The tree in figure 6 to the left has found its self in the way of progress. A tree like this can fall into two categories; 1) the tree was there before the powerlines were installed, 2) The tree grew to compete with the powerline. Either way, for safety reasons, the tree needs to be trimmed to allow the powerlines their space. The easy thing about modeling a tree such as this, is that is looks great even if you mangle it and make it look really abused. A tree like this has had a rough life, and examples are easy to find in any area where modern civilization co-exists with trees.

A tree covered road is always an interesting feature. The trees in figure 7 had a setback in their growth due to the installation of a roadway, but they have overcome their challenge. If the trees were there before the roadway, then the road builders would have cut away the trees that were in the way. This would have left a gap in the leaf canopy due to the missing trees. As time passed, the canopy gradually filled in to take advantage of the new sunlight beaming through the gap in the leaf canopy. Since the roadway is narrow enough, the leaf canopy from the two sides grew together into one single canopy again. A scene such as this makes an excellent method for hiding backdrops if the roadway takes a turn to dissapear behind the trees.

Do trees always grow straight upwards?

No. There are many factors that affect the shape and posture of a tree. Trees can be shaped and changed by wind, sunlight, erosion, soil conditions, water, pests, people, etc. One tree tilted in a model scene may seem out of place, or appear as if it needs to be fixed, but by following the prototype, it can appear natural.

The example in figure 8 shows how a simple hillside can produce trees that have less than a vertical posture. A prototype hillside is an easy place to spot trees that have a lean to them. This typically occurs when the hillside gradually slides down hill over time. Imagine that the hillside in figure 8 is made of ice cream. When the ice cream begins to melt (erosion of soil and gravity), the tree begins to slide down the slope with the ice cream (soil). It is possible for a tree to slide down a slope without leaning, but if the roots are anchored into slower moving or non moving soil and rocks, the tree will increasingly lean down hill. As the tree leans, the weight of the tree also amplifies the effect. Imagine the weight of that tree that is leaning the most in figure 8. Now imagine how much force is produced by gravity trying to pull that tree down the slope. If the soil moves quickly enough, the tree may fall.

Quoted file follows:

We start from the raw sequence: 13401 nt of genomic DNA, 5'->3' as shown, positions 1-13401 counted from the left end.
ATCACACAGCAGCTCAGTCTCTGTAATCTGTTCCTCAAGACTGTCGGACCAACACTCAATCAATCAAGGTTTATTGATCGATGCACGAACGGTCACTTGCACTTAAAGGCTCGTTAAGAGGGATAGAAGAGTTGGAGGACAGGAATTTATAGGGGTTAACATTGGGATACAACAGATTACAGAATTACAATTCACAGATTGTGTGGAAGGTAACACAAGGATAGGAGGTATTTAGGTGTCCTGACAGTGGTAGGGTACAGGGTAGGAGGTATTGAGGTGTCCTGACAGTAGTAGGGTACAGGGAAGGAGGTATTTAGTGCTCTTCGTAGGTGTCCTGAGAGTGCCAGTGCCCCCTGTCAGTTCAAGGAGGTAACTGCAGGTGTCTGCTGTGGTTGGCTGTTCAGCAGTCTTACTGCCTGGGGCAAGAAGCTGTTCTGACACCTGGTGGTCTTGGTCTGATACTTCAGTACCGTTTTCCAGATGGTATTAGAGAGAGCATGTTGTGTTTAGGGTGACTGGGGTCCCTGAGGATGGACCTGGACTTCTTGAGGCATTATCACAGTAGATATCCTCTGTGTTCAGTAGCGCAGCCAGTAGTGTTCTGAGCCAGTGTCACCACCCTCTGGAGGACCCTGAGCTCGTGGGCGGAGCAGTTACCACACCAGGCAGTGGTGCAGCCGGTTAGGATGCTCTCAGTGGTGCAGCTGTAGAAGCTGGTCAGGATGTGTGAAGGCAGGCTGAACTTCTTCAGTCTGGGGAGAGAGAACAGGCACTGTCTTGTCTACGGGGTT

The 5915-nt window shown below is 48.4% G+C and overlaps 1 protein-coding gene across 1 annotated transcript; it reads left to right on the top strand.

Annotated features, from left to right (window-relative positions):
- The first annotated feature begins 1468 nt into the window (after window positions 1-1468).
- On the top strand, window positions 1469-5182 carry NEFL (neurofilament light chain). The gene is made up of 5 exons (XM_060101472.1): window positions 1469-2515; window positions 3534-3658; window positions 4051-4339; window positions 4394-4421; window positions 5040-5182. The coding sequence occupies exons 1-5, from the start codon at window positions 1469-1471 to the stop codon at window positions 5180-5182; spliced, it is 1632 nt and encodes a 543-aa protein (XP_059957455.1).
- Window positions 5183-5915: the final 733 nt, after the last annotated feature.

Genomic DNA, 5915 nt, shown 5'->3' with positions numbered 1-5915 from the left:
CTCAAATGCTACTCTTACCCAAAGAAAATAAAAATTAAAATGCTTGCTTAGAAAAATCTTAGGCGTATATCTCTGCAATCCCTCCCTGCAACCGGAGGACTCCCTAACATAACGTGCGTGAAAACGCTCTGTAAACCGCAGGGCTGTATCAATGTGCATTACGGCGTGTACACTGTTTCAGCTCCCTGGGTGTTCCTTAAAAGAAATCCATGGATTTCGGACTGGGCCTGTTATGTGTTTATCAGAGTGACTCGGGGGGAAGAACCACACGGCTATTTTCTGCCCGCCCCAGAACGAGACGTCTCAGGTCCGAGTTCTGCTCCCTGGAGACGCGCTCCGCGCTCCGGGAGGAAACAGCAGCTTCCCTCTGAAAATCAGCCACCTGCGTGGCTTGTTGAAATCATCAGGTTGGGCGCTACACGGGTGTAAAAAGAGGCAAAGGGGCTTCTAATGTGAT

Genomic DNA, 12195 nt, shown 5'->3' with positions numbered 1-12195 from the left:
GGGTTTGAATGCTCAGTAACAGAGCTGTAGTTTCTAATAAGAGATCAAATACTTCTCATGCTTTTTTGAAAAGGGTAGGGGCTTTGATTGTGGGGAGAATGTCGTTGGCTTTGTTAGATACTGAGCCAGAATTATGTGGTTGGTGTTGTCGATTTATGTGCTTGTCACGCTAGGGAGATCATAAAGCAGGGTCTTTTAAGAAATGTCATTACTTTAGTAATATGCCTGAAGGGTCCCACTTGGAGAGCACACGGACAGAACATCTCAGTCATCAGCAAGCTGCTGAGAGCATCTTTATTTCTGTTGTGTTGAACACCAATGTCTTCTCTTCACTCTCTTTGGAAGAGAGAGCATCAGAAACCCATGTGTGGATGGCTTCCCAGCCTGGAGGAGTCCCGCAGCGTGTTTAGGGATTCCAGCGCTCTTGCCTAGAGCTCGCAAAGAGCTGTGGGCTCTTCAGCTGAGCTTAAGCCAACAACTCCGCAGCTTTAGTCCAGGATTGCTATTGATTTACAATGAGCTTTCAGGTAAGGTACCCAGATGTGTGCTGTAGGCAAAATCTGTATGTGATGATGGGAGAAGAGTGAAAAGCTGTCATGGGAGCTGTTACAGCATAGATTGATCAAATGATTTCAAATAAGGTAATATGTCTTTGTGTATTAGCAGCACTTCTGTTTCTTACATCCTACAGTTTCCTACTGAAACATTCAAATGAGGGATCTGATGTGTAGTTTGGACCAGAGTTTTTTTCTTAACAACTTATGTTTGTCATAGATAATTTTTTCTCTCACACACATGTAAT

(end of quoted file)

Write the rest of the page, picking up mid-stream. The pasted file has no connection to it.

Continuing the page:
Even without a large sloping hillside, erosion can take its toll on a large tree, and pull the rug out from under its feet. In figure 9, the tree that is on the right side edge of the creek is in the process of falling. Its roots have become exposed, and its very foundation has been eroded away. If its remaining covered roots are strong enough to hold the tree up, and gather enough nutrients, the tree can continue its life. This particular tree has a helpful friend across the creek that is helping to support him. By the looks of it, the tree on the left side of the creek also needs this partnership since erosion is trying to take his foundation away as well.

The Remaining Trees After Deforesting Land

Figure 10 is an example of a typical tree shape found after a forest has been thinned, or when trees are left after land has been cleared of its trees. This is often seen when a new housing subdivision is built and the land developer clears most of the land and leaves a few mature trees standing.

Because only the upper crown of the tree was receiving light, there are only mature limbs at the top. There may be a few immature limbs on the lower portion of the trunk, but the mass is concentrated at the top.

The Anatomy of a Forest

There are many components to a prototype forest. In order to affectively model a scale forest, it is important to include these components. Some of the components (starting from the ground up) that can be found in figure 11 are; land terrain with drainage routes, erosion, dead trees laying on the forest floor, florest floor clutter of fallen leaves, brush, weeds, mosses, rock if indigenous to the area, saplings, trees leaning due to soil movement and erosion, a single leaf canopy for the forest. a gap in the forest canopy where a tree is not currently present, a younger tree trying to grow to fill a gap in the canopy, a large mature tree that has died. Trees at the edge of the forest have mature limbs with leaves all the way down the trunk.

NOTES:   1. It is possible to have more than one leaf canopy. This secondary canopy that is lower than the top canopy is made of trees that require less light.   2. In modeling the land terrain, all land has drainage routes. Even the flat part of Kansas has drainage ditches. Landscape architects design parking lots to have a slope in order to control water flow. If it rains in an area, there are drainage routes.